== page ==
China launches yuan gold fix in bid to gain more influence in metal pricing

China, the world's top gold producer and one of the biggest consumers, launched Tuesday a yuan-denominated gold price fix in an attempt to become a global price-setter for the precious metal.

The gold benchmark launched by the Shanghai Stock Exchange is based on a 1 kilogram-contract and was set at 256.92 yuan. It is set twice a day based on a few minutes of trading by 18 trading members, Bloomberg reports.

Unlike trading on the Shanghai Gold Exchange, which provides a platform for participants in the bourse, the new fix price can be used as a reference for all suppliers and buyers of gold to settle their transactions.

Analysts believe the new fix won’t have an immediate impact on global pricing benchmarks in London and New York.

The 12 fixing members include 10 Chinese banks and two foreign banks – Industrial and Commercial Bank of China, Agricultural Bank of China, Bank of China, China Construction Bank, Bank of Communications, Shanghai Pudong Development Bank, China Minsheng Bank, Industrial Bank, Ping An Bank, Bank of Shanghai, Standard Charted Bank (China) and Australia and New Zealand Bank (China).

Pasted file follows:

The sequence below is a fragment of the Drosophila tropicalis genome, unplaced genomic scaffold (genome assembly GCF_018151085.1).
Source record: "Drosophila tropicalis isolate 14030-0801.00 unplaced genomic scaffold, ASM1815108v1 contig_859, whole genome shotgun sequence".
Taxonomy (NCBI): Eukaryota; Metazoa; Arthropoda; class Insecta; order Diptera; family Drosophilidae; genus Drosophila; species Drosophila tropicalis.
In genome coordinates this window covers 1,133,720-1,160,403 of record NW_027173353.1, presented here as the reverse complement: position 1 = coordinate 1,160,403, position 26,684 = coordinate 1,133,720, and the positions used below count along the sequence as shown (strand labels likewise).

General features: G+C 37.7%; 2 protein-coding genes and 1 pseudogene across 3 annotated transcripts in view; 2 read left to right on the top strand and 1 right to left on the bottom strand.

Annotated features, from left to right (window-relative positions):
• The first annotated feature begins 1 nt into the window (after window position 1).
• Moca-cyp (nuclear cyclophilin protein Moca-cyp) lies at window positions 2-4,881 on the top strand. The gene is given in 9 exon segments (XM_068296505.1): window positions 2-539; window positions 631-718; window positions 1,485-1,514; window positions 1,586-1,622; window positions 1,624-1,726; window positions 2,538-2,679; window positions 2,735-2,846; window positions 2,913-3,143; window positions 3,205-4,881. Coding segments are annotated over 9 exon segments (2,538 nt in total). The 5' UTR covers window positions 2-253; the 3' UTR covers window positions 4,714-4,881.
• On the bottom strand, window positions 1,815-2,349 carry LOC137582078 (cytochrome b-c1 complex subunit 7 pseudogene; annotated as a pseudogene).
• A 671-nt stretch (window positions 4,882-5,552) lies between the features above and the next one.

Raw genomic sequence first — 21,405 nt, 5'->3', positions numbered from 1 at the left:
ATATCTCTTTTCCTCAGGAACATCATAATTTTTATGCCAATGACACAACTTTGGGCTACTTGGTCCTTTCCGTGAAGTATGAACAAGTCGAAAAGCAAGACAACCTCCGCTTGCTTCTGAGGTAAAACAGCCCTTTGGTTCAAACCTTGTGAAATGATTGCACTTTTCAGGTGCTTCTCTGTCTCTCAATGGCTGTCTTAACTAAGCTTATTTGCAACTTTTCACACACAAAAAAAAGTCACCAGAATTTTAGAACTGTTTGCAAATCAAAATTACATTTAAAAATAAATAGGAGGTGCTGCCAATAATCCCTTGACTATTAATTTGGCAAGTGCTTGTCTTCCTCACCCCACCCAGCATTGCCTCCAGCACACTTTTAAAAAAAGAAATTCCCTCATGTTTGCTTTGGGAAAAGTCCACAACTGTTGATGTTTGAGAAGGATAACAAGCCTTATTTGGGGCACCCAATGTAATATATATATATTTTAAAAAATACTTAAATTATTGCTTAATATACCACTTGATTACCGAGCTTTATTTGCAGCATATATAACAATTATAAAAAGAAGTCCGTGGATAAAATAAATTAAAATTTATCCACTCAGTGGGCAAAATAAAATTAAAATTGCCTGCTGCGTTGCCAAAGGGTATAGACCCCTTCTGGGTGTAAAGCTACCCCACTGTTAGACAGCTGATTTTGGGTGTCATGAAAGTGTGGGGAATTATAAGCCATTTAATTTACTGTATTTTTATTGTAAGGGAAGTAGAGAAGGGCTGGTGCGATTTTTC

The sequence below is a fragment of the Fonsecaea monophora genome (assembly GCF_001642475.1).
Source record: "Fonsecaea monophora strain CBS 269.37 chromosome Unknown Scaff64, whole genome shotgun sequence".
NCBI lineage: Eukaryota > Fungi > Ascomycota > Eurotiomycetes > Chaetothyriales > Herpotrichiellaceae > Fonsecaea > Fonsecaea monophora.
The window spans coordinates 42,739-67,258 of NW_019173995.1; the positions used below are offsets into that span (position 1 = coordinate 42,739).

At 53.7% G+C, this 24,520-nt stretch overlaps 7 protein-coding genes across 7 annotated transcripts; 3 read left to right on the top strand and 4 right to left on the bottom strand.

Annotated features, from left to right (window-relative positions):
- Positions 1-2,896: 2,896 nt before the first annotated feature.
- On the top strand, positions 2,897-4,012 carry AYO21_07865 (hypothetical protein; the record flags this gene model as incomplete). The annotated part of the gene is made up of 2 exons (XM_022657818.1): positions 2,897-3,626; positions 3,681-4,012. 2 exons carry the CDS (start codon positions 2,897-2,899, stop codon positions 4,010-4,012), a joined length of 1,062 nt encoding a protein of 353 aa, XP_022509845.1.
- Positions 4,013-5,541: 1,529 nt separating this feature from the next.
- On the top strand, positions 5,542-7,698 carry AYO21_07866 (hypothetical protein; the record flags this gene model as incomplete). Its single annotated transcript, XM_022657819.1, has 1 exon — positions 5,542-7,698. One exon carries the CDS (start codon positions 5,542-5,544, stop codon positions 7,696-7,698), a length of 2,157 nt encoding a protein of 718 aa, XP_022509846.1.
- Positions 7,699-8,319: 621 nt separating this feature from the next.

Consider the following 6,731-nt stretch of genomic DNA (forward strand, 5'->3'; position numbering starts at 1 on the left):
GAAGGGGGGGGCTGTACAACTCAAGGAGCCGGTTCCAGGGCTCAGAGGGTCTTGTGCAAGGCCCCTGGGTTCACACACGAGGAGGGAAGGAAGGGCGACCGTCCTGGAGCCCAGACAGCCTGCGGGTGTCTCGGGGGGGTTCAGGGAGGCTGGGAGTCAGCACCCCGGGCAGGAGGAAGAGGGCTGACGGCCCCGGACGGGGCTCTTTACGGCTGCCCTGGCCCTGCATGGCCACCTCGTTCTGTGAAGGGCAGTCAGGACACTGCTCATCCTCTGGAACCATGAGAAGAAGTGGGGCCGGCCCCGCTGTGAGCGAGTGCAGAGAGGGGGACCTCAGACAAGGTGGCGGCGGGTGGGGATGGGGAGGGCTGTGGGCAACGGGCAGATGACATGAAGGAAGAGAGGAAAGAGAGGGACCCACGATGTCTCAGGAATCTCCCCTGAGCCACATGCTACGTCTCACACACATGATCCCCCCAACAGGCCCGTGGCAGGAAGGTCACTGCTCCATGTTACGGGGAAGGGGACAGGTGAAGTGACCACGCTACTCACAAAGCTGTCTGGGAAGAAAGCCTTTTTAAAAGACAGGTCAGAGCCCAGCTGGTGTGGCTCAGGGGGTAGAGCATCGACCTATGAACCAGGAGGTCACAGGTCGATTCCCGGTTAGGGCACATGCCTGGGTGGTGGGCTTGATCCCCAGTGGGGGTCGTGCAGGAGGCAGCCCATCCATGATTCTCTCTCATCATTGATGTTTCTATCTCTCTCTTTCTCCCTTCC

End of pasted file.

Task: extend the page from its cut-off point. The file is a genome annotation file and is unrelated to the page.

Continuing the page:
The other six companies – China National Gold Group Corp, Shangdong Gold Group, Shanghai Lao Feng Xiang, Chow Tai Fook, Bank of China (Hong Kong) Ltd and MKS (Switzerland) SA – take part in the benchmark as reference price members.

The goal for China is to boost its influence in global commodities and currency markets while trying to make the yuan a viable competitor to the US dollar.

Analysts believe the new fix won’t have an immediate impact on global pricing benchmarks in London and New York, but a fully convertible Chinese yuan is likely to give Beijing more pricing power on the bullion industry.